Rafael Nodal has had a hand in blending some of the most renowned cigars in the world, gathering huge ratings and prestigious awards along the way…not bad for a kid who was picking oranges in Cuba at 15. Today, we sit with Rafael to discover the 5 cigars that influenced his style, earned him success, and give some little-known facts about your favorite Altadis and Boutique Blends.
Trading Cigars: A Guide
Some things to consider when trading cigars…
If you enjoy cigars, odds are you have a friend or group of friends you enjoy smoking with. One thing I’ve come to love about the cigar-smoking community is their eagerness to share, and resistance to pettiness.
However, once in a while, you’ll find yourself on the short end of the stick, so to speak. You’ve just given your buddy a long-lost Camacho 10th Anniversary 11/18, and he returns the favor with a bandless bundle special from the bottom of the humidor. Likely a decent smoke, for sure, but by no means fair when it comes to trading cigars.
In my mind, there are several things to consider when sharing cigars. When done in good-faith, it offers the double-benefit of expanding your cigar horizons while reaffirming camaraderie.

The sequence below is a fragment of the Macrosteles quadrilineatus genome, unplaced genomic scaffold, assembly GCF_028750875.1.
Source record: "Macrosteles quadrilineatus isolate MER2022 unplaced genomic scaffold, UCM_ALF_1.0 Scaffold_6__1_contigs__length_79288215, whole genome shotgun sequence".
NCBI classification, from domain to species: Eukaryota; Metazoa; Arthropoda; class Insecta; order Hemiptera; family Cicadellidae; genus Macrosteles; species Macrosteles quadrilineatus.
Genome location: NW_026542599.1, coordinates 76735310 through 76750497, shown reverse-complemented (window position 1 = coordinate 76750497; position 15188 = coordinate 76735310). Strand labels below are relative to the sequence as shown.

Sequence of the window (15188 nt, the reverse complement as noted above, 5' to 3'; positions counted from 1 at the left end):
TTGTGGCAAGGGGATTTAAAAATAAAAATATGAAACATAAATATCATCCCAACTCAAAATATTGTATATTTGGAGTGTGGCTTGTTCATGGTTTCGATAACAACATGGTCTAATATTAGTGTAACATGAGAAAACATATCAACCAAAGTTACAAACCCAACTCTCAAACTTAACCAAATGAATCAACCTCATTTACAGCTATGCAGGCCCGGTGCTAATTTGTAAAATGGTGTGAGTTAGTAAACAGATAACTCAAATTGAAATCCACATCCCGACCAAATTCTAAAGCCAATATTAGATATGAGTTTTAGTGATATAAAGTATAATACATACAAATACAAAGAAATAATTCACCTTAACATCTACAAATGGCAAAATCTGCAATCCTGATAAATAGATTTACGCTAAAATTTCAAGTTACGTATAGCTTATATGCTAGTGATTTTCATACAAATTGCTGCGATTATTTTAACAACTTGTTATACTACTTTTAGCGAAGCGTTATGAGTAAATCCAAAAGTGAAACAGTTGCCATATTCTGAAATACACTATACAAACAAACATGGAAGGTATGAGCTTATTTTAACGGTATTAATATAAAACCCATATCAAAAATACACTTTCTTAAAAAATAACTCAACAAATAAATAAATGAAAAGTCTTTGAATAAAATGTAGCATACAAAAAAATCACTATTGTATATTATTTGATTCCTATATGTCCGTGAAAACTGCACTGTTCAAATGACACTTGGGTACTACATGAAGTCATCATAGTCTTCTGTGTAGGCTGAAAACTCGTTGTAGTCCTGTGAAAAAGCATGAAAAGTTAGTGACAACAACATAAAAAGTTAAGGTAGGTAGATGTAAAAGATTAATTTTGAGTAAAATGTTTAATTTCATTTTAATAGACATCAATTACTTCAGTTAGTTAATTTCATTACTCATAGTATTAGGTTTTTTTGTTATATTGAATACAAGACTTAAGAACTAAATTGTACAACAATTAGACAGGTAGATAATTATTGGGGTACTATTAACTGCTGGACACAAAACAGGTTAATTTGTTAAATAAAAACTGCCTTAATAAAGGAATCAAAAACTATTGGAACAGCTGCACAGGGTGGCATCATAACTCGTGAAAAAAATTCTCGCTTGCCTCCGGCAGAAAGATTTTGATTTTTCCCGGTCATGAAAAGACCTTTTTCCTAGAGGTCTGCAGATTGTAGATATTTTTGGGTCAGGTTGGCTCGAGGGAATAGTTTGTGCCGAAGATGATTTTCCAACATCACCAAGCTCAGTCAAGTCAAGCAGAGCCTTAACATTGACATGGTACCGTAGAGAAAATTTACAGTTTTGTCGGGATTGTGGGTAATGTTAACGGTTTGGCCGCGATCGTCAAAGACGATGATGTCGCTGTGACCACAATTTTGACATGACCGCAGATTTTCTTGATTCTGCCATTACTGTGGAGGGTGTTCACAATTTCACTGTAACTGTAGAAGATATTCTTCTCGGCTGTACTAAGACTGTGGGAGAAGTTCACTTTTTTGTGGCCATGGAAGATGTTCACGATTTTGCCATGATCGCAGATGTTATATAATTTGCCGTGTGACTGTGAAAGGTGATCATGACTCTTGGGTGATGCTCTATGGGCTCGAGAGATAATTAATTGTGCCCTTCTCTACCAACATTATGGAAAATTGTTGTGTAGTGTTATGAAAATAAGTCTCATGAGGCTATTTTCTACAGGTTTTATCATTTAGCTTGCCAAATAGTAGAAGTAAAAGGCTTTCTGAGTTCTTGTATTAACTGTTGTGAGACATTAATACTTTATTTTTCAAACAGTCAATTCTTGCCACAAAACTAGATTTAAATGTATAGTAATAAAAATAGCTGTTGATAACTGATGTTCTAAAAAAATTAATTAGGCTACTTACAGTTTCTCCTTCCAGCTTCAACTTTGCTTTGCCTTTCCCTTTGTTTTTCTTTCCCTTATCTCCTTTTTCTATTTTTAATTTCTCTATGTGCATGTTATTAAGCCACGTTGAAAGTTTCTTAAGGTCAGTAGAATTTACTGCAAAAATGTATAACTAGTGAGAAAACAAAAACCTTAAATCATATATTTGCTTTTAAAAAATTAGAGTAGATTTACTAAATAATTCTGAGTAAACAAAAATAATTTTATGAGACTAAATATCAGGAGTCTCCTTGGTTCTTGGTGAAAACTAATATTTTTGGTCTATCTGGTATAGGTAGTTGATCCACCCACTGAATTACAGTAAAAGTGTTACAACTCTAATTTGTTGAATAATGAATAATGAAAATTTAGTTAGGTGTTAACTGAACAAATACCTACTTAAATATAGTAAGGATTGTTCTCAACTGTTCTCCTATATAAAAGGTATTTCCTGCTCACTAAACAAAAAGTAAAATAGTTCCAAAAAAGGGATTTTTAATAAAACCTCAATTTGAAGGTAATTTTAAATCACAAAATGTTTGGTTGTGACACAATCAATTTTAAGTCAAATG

- If participating in an online trade, make sure you’re dealing with someone you can trust. Many forums have systems in place that indicate members’ trustworthiness.
- Don’t confuse a “gift” with a “trade.” If you gift a cigar, don’t expect anything in return. If you’re looking to trade in-kind, make it clear. If it’s more of an open-ended trade, don’t expect a cigar immediately. As the saying goes, “the best things come to those who wait.”
- Don’t let MSRP be your sole guide when offering a trade. Instead, take a moment to consider availability, price paid, and whether the recipient will actually enjoy the cigar. Macanudo Estate Reserve might be a $17 stick, but you have to wonder if it’s really a fair trade for a Padrón Serie 1926 80th Anniversary, especially if the other party prefers a full-bodied smoke.
- If offered an open-ended trade or gifted a cigar, accept it and thank your benefactor. The time will come when you smoke a cigar he or she would really enjoy, and when it does, return the favor graciously.
Trading cigars shouldn’t be about “getting ahead” or “tit for tat,” but rather about sharing some great sticks and trying stuff you don’t normally smoke. Use this as your ultimate guideline, and remember: always let your cigar-conscience be your guide.